This Day In History

1918 Battle of the Selle. In a carefully-planned attack, rehearsed over 5 days, 5th East Lancashires mount a remarkably successful night assault near Briastre. They move off at 2 a.m., in a heavy downpour which lasted throughout the engagement, to the sound of the Regimental March being played by the battalion band. Met by heavy machine-gun fire and an artillery barrage which causes 50 casualties, they charge through with a yell and are on their final objective well before the 7 a.m. deadline set, taking 300 prisoners in the process. Casualties are 2 officers and 13 men dead, and 6 officers and 109 men wounded. Some 22 German dead were counted on the battalion front. Study of the ground the next day shows that the battalion had gone through no fewer than 6 defensive belts, including a very strongly-held railway embankment, before reaching its final objective. The 300 prisoners were ‘of far better physique and appearance’ than any of the enemy previously encountered, and turn out to be picked troops. They said that they were members of Kaiser Wilhelm’ bodyguard; that they had never before known defeat; and that they had been sent to hold the line at all costs.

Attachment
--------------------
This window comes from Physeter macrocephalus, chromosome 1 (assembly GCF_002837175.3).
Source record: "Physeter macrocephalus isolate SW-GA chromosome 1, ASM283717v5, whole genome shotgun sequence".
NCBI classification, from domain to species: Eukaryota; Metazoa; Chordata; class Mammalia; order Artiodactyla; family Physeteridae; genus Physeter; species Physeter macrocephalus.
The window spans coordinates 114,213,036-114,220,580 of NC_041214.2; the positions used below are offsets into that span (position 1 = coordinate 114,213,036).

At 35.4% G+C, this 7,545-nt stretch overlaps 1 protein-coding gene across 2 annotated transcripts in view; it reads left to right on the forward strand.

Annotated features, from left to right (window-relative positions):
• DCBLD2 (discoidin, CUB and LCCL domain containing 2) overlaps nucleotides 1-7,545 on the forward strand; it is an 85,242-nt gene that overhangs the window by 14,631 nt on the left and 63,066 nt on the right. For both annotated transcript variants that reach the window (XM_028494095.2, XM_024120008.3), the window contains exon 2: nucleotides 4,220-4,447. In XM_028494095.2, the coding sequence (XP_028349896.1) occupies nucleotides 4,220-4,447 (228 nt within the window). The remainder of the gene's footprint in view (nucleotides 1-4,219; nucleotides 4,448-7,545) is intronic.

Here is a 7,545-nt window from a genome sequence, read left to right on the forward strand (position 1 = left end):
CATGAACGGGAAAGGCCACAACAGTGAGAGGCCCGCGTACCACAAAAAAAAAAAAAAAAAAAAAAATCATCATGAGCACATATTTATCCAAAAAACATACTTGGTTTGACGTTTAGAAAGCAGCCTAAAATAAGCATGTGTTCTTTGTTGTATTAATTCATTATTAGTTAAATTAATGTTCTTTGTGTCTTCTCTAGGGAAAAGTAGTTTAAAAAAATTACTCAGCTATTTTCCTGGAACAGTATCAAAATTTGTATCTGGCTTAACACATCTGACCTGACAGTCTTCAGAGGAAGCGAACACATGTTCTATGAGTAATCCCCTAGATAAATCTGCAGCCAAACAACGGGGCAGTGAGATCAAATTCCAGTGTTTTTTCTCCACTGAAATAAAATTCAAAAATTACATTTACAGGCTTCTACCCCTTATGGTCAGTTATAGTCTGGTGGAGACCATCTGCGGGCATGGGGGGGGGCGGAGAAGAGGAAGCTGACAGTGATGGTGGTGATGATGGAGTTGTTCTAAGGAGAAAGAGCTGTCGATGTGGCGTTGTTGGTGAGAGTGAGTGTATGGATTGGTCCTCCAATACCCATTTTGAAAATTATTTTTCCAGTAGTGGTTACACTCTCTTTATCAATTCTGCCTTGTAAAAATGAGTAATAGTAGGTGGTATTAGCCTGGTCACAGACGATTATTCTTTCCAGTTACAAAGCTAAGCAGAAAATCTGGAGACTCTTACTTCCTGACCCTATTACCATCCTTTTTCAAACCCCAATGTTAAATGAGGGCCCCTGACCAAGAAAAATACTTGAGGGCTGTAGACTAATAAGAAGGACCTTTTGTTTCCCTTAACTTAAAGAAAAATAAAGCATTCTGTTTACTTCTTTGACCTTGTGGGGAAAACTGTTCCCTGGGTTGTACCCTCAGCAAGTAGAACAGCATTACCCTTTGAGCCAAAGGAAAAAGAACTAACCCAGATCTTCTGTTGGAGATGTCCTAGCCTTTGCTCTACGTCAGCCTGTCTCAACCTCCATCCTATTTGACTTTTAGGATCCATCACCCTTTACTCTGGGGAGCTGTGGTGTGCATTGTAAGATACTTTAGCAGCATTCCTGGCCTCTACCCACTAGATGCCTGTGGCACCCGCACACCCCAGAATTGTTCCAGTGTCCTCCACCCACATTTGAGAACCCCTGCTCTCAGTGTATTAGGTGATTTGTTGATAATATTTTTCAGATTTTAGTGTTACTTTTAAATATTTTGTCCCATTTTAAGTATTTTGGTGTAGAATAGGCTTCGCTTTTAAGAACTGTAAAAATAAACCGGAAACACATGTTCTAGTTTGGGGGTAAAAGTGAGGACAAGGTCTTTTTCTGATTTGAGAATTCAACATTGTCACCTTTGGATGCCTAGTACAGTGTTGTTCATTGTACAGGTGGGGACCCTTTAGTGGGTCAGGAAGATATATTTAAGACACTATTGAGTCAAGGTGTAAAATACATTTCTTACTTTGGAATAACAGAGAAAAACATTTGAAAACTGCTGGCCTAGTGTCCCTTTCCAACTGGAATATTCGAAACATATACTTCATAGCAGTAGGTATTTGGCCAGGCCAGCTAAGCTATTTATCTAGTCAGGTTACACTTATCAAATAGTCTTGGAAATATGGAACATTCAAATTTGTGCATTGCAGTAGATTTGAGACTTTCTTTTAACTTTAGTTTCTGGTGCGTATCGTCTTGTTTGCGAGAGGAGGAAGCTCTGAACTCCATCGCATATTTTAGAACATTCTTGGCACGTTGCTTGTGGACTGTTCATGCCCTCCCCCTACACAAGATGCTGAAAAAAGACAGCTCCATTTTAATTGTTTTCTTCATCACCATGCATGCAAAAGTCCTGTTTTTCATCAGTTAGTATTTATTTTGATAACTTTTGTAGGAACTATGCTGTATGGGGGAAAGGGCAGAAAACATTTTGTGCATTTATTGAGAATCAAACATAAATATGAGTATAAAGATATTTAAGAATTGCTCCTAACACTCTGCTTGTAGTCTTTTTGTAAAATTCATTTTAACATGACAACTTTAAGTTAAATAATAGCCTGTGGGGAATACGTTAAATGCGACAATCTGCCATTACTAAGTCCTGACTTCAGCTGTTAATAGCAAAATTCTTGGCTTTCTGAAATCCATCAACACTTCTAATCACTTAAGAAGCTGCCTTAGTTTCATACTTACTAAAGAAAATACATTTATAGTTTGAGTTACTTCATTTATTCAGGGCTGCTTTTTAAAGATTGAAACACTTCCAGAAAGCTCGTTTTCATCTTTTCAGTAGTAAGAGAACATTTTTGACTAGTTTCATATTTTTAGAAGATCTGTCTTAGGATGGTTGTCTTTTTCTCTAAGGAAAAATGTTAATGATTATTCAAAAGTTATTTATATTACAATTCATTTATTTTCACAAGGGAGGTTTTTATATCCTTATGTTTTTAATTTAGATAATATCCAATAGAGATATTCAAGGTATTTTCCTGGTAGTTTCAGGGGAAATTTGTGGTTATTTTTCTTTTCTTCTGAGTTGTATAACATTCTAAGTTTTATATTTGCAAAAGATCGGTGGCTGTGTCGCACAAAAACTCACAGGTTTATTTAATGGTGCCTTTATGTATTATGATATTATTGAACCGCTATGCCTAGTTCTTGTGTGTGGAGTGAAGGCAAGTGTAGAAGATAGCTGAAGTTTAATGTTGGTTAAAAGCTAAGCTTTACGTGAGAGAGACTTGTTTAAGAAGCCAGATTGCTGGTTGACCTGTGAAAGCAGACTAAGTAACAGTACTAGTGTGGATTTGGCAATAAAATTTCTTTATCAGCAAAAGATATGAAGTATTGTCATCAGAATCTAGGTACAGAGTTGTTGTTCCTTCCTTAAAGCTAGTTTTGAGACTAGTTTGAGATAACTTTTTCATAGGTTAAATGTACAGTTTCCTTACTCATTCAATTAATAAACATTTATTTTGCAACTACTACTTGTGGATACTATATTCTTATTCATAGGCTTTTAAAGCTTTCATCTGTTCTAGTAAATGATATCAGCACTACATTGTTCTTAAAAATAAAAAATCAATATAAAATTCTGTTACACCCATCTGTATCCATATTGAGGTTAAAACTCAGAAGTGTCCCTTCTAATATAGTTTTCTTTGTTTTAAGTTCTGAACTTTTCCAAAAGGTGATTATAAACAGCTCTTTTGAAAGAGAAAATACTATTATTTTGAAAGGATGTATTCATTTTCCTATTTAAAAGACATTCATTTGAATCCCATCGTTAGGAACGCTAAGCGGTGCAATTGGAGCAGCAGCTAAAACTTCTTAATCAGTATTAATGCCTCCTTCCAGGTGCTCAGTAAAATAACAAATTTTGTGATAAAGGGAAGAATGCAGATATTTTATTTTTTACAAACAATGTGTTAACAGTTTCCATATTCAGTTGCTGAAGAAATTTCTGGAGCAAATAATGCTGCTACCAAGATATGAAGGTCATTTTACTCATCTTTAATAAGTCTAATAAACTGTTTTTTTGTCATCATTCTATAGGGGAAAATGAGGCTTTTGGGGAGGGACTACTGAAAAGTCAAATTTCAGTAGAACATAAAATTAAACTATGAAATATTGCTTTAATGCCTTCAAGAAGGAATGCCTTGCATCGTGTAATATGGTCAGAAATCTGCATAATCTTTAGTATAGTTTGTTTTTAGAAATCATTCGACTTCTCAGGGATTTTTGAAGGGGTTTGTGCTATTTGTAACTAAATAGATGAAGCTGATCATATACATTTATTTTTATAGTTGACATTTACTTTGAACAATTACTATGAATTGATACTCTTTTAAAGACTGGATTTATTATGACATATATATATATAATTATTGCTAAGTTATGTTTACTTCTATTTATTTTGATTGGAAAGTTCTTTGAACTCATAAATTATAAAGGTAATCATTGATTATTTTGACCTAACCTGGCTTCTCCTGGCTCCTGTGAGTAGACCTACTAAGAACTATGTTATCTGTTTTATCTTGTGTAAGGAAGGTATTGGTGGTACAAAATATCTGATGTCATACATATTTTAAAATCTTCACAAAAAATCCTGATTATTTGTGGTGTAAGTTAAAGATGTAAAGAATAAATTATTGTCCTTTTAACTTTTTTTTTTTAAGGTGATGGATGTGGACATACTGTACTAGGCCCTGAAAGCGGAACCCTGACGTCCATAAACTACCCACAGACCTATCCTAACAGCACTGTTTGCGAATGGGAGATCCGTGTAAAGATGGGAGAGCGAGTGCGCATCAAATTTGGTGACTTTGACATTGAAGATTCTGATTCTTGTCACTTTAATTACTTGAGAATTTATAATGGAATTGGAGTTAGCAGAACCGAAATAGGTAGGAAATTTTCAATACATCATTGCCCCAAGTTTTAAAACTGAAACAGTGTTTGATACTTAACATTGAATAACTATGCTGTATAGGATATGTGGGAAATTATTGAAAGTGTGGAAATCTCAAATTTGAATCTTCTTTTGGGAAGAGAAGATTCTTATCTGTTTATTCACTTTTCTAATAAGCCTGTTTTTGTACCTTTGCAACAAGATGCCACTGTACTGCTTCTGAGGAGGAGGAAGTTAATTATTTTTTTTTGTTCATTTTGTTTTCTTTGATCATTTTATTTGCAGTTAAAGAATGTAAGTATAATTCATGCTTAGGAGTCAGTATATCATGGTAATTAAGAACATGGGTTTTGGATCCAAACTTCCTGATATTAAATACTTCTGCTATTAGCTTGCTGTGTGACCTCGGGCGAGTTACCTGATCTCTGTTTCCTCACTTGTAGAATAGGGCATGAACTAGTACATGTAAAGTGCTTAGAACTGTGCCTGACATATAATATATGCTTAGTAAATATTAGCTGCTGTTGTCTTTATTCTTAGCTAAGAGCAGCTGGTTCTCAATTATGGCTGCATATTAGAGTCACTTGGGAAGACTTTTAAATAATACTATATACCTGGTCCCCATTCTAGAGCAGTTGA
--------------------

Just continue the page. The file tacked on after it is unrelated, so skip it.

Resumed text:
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The 1914 Christmas Truces

The unofficial truces which broke out all along the Western Front at Christmas 1914, the first Christmas of the war, have grown in myth and legend in the 100 years since, no doubt because people desperately seek any signs of grace and compassion in that most terrible of wars.

It has been estimated that over 100,000 men from both sides took part in the spontaneous events. Three of our antecedent battalions were on the Western Front at the time –  the 1st and 2nd East Lancashires, and the 1st Loyal North Lancashires – with the 1st East Lancashires being most directly involved.

On the 100th anniversary, our good friends at the Lancashire Evening Post newspaper told their story. Please click on the pictures below to get the full articles, reproduced here by kind permission of the Editor.

 

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